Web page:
Methamphetamine, also called crystal meth, or meth is a dangerous and highly addictive stimulant. The drug can be smoked, injected, or snorted, and when taken, it creates a feeling of increased energy and euphoria. The base component in meth is pseudoephedrine (found in decongestants and allergy meds), and it is produced by mixing toxic household chemicals such as ammonia, paint thinner, and acetone. When you think of how meth is made, you may picture an old trailer in the middle of nowhere filled with pills, dust, coffee filters, and toxic fumes pouring out of a make-shift lab. Now, another method of manufacturing meth, called “shake and bake,” can be done as easy as taking a ride in your car.
Making meth typically involves obtaining several hazardous and flammable chemicals such as acetone, anhydrous ammonia, ether, and lithium. The mixture of these chemicals often causes explosions, and even if a meth lab is shut down, the toxins remain in the environment for a very long time. To reduce methamphetamine production, “Congress passed the Combat Methamphetamine Epidemic Act in 2005, requiring pharmacies and other retail stores to keep logs of purchases of products containing pseudoephedrine and limiting the amount of those products someone can purchase per day (National Institute on Drug Abuse).”
To circumvent this new law, meth manufacturers decided on a more mobile and cheaper method of creating the drug. Instead of open flames, hundreds of expensive pills, piles of chemicals, and toxic fumes that can be detected for miles, people now create meth in their car with a few crushed pseudoephedrine pills, a lithium battery, and some household items. The ingredients are put in a sealed container (usually a soda bottle), which is flipped upside-down to create the chemical reaction needed to turn the toxic components into the drug. After this happens, the person will drive around to release the fumes until the meth forms. Once made, they throw out the bottle and drive away. However, this “shake and bake” method is just as dangerous as creating it in a lab, and law enforcement is also put at serious risk.
The chemical reaction going on inside the bottle or container causes an extremely intense amount of pressure to build up after flipping or shaking it. If the cap or lid becomes loose or the bottle is shaken the wrong way, and any oxygen gets inside of it – it can explode. Since this all takes place in a car, no one can run away when the bottle ruptures causing issues such as:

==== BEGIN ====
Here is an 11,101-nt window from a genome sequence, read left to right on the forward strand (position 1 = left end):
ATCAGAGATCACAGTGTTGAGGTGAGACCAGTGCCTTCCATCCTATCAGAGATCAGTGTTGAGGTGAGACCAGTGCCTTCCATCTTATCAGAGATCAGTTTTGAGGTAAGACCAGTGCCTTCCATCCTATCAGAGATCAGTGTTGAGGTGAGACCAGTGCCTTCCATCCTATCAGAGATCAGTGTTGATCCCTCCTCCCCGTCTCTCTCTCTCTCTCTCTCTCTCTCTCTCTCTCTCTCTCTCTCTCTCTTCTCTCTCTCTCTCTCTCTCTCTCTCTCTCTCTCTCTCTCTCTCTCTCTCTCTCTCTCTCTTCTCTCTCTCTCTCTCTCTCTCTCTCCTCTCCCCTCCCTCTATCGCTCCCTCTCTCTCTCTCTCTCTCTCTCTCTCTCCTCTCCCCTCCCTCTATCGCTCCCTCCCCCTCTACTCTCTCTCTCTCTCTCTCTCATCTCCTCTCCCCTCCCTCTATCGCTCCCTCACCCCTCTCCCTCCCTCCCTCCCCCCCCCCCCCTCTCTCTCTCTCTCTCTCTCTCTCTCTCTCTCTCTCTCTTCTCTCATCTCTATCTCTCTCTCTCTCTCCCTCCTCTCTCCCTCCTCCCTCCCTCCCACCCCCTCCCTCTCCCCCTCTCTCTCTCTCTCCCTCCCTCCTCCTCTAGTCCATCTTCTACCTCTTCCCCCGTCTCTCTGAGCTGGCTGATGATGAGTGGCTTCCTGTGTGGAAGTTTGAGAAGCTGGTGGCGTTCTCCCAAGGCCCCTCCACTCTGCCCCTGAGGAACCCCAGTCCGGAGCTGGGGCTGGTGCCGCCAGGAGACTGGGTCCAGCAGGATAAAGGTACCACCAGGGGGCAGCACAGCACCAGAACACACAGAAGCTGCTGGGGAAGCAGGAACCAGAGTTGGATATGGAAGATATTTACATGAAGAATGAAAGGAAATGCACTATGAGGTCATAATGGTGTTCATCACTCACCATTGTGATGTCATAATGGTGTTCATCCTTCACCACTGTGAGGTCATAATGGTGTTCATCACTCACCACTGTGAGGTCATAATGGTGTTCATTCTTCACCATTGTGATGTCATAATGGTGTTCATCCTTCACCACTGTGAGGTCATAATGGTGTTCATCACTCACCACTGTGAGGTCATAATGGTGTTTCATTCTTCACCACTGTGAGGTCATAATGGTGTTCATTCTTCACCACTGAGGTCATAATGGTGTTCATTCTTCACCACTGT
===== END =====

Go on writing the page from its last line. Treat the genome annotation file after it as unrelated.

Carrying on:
One story out of the Missouri paper, The Riverfront Times (2010), of a man who caught fire while making meth in his SUV drives home the extreme dangers of the “shake and bake” method, “When he twisted the cap, enough oxygen evidently seeped in to initiate combustion: The sparks ignited the ether vapors from the starting fluid that were still floating around the cab of the Blazer, scalding his entire upper body, as well as the faces of his companions, who bailed out the front doors of the SUV as it skidded to a stop.”
The article goes on to explain the massive injuries the man incurred from the explosion, “he suffered severe burns on his arms, hands, face and left calf. Eighty percent of his lungs were damaged from inhaling chemical fumes. He had no eyelashes, no eyebrows and no vision in his left eye. Doctors had replaced the irreparably damaged tissue on his hands and forearms with skin grafts from his thighs.”
Creating meth is a major environmental hazard and dangerous; however, ingesting meth can be deadly. Some of the health risks of meth include (but are not limited to):
Those with a severe meth addiction can also experience formication or a tingling sensation that feels similar to insects crawling under the skin. This prickly feeling is followed by “crank bugs” or hallucinations of bugs crawling under the skin. Users start picking at their skin to eliminate the “bugs” they think they feel within their arms or face. Most long-term meth users have skin that has lost its ability to repair itself. As they pick at the surface, open wounds begin to form (called meth sores) and take a long time to heal.
Meth addiction can happen quickly and can be extremely damaging to your health – even deadly. An estimated 964,000 people aged 12 or older had a methamphetamine use disorder in 2017 – they reported clinically significant impairment, including health problems, disability, and failure to meet responsibilities at school, work, or home as a result of their drug use. This number is significantly higher than the 684,000 people who reported having methamphetamine use disorder in 2016 (National Institute on Drug Abuse). Treating addiction to methamphetamine should be handled under the supervision of healthcare professionals. It is best to undergo the detox process in a rehab facility, where trained medical professionals can monitor your health, ease withdrawal symptoms, and help reduce the risk of relapse. At The Kimberly Center, we encourage long-term treatment plans like counseling and post-rehab support groups to help you maintain your sobriety. The effects of using meth can linger for years after your initial detox period, so you will need a consistent program of treatment and a robust support system to keep you on your path to recovery. It’s time to live a healthier life outside of meth addiction and we can help, call The Kimberly Center today at 855-452-3683.